Green Talk

Interview with Step of Grace

Based in Indonesia, Step of Grace​ is a fashion and lifestyle brand that focuses on everyday essentials for the well-travelled soul. They carry a wide range of chic yet eco-friendly apparel such as dresses, shoes, blouses, shorts – the list goes on. Their mission? To make sustainable options more accessible for anyone who seeks it.

It is a platform for those who want to take concrete steps for the environment by making more mindful purchases. They also hope to inspire people to adopt better habits for others and the environment as a whole.

They will be coming down specially to our pop-up event, Conscious & Mindful Living @ Botany on 21st July 2019, so we conducted an interview with them to find out more about their brand!

What inspired you to start Step of Grace?

Step of Grace ​was born out of our love for the earth and all it has to offer, hence our desire to see its beauty conserved.

When we decided to become more responsible consumers, we found that it was rather challenging, given the limited availability and accessibility of sustainable options in our region. A lot of our friends were also facing similar predicaments, so we decided to do something about it!

Determined to start a business that does not harm the earth in the process, we launched ​Step of Grace​ to advocate for a more sustainable future in fashion.

How are you different from other brands?

At ​Step of Grace​, we produce and curate quality products that are made to last. We pay close attention to detail, and we always strive for beauty that can be felt and not just seen. We also try our best to keep our pricing accessible.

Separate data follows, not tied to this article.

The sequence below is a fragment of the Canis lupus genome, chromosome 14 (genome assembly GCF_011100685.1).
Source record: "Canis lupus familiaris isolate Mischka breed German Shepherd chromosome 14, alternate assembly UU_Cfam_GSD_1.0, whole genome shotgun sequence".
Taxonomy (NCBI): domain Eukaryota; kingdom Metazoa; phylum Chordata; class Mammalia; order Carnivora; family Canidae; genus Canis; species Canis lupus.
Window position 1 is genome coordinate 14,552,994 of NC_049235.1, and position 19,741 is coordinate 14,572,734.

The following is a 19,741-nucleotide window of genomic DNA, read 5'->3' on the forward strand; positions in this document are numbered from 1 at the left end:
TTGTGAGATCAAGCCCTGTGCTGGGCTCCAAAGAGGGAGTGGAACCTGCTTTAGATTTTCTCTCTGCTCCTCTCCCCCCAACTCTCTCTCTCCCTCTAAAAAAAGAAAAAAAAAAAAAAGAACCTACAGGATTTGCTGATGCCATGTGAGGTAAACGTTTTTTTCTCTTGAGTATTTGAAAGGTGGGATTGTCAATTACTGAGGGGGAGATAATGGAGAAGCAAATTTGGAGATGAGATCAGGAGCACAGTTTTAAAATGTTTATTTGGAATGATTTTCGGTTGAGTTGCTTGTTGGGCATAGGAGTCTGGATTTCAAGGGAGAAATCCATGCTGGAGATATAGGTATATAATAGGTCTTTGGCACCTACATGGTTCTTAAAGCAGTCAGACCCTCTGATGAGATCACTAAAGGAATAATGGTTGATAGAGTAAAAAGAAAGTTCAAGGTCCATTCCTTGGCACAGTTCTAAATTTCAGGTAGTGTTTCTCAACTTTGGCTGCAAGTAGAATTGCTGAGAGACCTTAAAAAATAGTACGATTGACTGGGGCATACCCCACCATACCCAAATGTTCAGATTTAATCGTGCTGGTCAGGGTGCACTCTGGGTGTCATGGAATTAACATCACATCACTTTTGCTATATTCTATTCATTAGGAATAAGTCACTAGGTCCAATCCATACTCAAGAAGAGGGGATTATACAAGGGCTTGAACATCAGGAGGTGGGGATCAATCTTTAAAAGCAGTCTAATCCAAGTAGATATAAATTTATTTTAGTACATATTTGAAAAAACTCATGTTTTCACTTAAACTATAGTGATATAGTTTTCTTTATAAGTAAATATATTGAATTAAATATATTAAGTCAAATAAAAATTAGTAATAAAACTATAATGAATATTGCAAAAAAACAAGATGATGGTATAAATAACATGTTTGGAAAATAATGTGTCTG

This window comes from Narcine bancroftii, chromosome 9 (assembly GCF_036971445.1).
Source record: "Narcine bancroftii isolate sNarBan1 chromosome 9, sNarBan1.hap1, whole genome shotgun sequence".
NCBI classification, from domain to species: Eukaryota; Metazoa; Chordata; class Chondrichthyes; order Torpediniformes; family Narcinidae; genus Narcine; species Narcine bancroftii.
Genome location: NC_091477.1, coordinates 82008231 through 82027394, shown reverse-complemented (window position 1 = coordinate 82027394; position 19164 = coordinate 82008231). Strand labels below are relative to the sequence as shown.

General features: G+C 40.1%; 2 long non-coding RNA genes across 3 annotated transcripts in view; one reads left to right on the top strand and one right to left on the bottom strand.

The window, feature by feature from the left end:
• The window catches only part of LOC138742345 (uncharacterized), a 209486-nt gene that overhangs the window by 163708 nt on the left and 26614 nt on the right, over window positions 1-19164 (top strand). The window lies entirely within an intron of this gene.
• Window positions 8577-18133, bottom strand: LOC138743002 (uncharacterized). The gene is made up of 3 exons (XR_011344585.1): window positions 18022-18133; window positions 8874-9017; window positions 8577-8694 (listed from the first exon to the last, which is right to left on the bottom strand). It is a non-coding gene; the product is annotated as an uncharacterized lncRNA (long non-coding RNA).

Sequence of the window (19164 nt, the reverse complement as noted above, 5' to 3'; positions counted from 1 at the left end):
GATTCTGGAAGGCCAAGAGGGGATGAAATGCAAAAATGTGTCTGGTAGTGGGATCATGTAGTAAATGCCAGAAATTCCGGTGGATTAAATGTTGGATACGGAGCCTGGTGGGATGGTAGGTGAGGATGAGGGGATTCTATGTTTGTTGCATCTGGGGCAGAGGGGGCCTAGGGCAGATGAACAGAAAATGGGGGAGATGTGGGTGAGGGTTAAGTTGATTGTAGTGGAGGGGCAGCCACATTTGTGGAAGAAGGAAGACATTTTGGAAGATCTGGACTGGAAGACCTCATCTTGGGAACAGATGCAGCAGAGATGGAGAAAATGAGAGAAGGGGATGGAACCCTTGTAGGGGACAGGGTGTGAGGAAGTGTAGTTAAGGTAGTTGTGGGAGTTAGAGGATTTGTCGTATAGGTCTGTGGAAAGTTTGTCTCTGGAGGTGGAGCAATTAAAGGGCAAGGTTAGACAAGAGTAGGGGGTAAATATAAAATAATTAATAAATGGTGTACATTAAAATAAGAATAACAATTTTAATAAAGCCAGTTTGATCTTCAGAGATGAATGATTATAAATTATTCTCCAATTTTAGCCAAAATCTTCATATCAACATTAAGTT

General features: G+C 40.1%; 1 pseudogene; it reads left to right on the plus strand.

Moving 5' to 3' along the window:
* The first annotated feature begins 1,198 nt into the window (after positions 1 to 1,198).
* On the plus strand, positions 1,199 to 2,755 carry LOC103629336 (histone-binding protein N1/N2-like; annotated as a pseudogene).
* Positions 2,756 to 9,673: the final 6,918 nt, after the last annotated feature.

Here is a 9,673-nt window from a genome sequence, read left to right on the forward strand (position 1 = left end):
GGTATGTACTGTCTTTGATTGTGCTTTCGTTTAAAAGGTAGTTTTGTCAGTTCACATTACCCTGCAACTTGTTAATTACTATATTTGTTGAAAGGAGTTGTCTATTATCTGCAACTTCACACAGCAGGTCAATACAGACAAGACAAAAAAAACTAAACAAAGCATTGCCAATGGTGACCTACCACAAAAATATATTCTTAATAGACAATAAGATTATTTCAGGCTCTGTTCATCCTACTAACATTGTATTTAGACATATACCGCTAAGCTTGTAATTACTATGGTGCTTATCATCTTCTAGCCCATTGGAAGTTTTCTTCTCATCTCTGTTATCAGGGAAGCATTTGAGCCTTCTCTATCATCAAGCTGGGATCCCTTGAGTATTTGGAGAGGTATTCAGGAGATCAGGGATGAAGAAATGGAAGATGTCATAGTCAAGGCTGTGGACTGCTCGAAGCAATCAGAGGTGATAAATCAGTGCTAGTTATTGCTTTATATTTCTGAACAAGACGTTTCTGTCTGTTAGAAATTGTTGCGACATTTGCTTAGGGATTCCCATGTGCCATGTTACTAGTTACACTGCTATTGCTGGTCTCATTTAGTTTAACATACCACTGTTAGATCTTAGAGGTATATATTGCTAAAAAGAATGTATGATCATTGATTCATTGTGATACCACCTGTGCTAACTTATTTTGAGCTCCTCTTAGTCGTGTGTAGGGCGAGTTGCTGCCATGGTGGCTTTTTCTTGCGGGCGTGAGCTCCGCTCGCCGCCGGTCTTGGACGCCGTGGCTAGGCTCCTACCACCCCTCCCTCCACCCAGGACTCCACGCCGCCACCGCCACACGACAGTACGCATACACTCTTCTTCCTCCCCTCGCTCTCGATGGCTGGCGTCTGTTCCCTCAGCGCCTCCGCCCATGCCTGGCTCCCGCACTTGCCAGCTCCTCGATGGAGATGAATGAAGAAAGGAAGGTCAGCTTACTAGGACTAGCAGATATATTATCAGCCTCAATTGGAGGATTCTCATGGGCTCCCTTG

What are some of the challenges that you faced when starting out?

Both of us (the founders) have backgrounds in business but we did not have any prior experience in the fashion industry. So, at the beginning, we had to face a steep learning curve. We read a lot of books, consulted many people and just went into full research mode.

I am glad we learned by doing and through our mistakes early on, because we think it’s more effective that way. We are confident with where we are now but there’s always room for growth and improvement and we choose to embrace that process.

What are some ways that you guys ensure sustainability in your production process?

I think one of the biggest contributors of waste produced by the fashion industry comes in the form of unsold inventory, which eventually ends up in landfills or incineration. We don’t ever want that. That’s why we produce our products in small batches according to what we need. This also allows us to work closer with our artisans and ensure quality at every stage. Another part of our sustainability commitment is also making sure that our items last a long time by ensuring high quality construction of all our products.

When and how did the idea of being sustainable arise?

We decided quite early on, during the ideation stage, that we wanted ​Step of Grace​ to be a sustainable business. We knew how damaging fast fashion was but we didn’t quite grasp the extent of it until we did some in-depth research. We then realised that both of us were guilty of adding to the waste problem due to our mindless purchase-and-discard mindset.

Step of Grace​ was then born as a way of keeping ourselves accountable. This passion project is ​our small contribution to a more sustainable future. Hence, for ​Step of Grace,​ there was no other alternative since the beginning. We knew if we were going to do it, we were going to do it the sustainable way.

How do you usually deal with textile waste?

We buy just enough textile to produce the quantity that we need. We also try to be as accurate and efficient as we can with our cutting process to minimize fabric scraps. If there is any excess fabric, we keep those to create something out of them, such as scrunchies or tote bags.

Given that we are a new business, we haven’t had any deadstock yet. Going forward, besides always producing in small batches, we are working with our production house to creatively upcycle them into other products.